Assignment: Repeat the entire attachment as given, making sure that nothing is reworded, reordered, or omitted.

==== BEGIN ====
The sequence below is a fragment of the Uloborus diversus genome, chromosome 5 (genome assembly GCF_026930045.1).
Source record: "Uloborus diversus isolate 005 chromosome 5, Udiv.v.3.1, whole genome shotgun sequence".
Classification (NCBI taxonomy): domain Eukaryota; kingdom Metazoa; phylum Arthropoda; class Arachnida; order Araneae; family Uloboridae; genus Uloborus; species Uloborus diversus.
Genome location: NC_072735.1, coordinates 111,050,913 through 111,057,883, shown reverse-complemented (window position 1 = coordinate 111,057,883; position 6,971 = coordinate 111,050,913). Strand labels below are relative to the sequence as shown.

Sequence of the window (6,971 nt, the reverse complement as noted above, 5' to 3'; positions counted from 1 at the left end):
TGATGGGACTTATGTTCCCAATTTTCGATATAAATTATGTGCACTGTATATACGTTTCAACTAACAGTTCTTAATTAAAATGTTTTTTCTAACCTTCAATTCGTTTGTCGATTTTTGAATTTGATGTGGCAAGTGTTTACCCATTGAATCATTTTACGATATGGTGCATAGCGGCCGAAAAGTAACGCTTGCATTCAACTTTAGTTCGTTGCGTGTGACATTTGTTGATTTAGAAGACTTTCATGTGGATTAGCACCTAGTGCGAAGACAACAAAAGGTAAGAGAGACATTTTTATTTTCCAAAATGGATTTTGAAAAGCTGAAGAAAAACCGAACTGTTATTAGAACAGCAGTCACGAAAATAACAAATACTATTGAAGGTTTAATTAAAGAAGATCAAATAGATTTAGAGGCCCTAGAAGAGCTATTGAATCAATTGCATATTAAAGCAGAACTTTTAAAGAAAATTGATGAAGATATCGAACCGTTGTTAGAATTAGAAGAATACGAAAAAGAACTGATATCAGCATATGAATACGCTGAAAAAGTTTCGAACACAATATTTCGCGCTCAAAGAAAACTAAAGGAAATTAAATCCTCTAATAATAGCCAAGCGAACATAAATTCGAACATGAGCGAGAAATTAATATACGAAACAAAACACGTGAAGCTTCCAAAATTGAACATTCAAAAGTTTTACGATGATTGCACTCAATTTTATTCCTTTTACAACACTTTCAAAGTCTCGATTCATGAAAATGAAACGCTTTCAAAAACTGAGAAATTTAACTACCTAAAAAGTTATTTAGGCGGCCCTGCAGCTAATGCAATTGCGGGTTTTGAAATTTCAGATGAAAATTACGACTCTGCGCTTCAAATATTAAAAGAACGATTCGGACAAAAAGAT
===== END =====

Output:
The sequence below is a fragment of the Uloborus diversus genome, chromosome 5 (genome assembly GCF_026930045.1).
Source record: "Uloborus diversus isolate 005 chromosome 5, Udiv.v.3.1, whole genome shotgun sequence".
Classification (NCBI taxonomy): domain Eukaryota; kingdom Metazoa; phylum Arthropoda; class Arachnida; order Araneae; family Uloboridae; genus Uloborus; species Uloborus diversus.
Genome location: NC_072735.1, coordinates 111,050,913 through 111,057,883, shown reverse-complemented (window position 1 = coordinate 111,057,883; position 6,971 = coordinate 111,050,913). Strand labels below are relative to the sequence as shown.

Sequence of the window (6,971 nt, the reverse complement as noted above, 5' to 3'; positions counted from 1 at the left end):
TGATGGGACTTATGTTCCCAATTTTCGATATAAATTATGTGCACTGTATATACGTTTCAACTAACAGTTCTTAATTAAAATGTTTTTTCTAACCTTCAATTCGTTTGTCGATTTTTGAATTTGATGTGGCAAGTGTTTACCCATTGAATCATTTTACGATATGGTGCATAGCGGCCGAAAAGTAACGCTTGCATTCAACTTTAGTTCGTTGCGTGTGACATTTGTTGATTTAGAAGACTTTCATGTGGATTAGCACCTAGTGCGAAGACAACAAAAGGTAAGAGAGACATTTTTATTTTCCAAAATGGATTTTGAAAAGCTGAAGAAAAACCGAACTGTTATTAGAACAGCAGTCACGAAAATAACAAATACTATTGAAGGTTTAATTAAAGAAGATCAAATAGATTTAGAGGCCCTAGAAGAGCTATTGAATCAATTGCATATTAAAGCAGAACTTTTAAAGAAAATTGATGAAGATATCGAACCGTTGTTAGAATTAGAAGAATACGAAAAAGAACTGATATCAGCATATGAATACGCTGAAAAAGTTTCGAACACAATATTTCGCGCTCAAAGAAAACTAAAGGAAATTAAATCCTCTAATAATAGCCAAGCGAACATAAATTCGAACATGAGCGAGAAATTAATATACGAAACAAAACACGTGAAGCTTCCAAAATTGAACATTCAAAAGTTTTACGATGATTGCACTCAATTTTATTCCTTTTACAACACTTTCAAAGTCTCGATTCATGAAAATGAAACGCTTTCAAAAACTGAGAAATTTAACTACCTAAAAAGTTATTTAGGCGGCCCTGCAGCTAATGCAATTGCGGGTTTTGAAATTTCAGATGAAAATTACGACTCTGCGCTTCAAATATTAAAAGAACGATTCGGACAAAAAGAT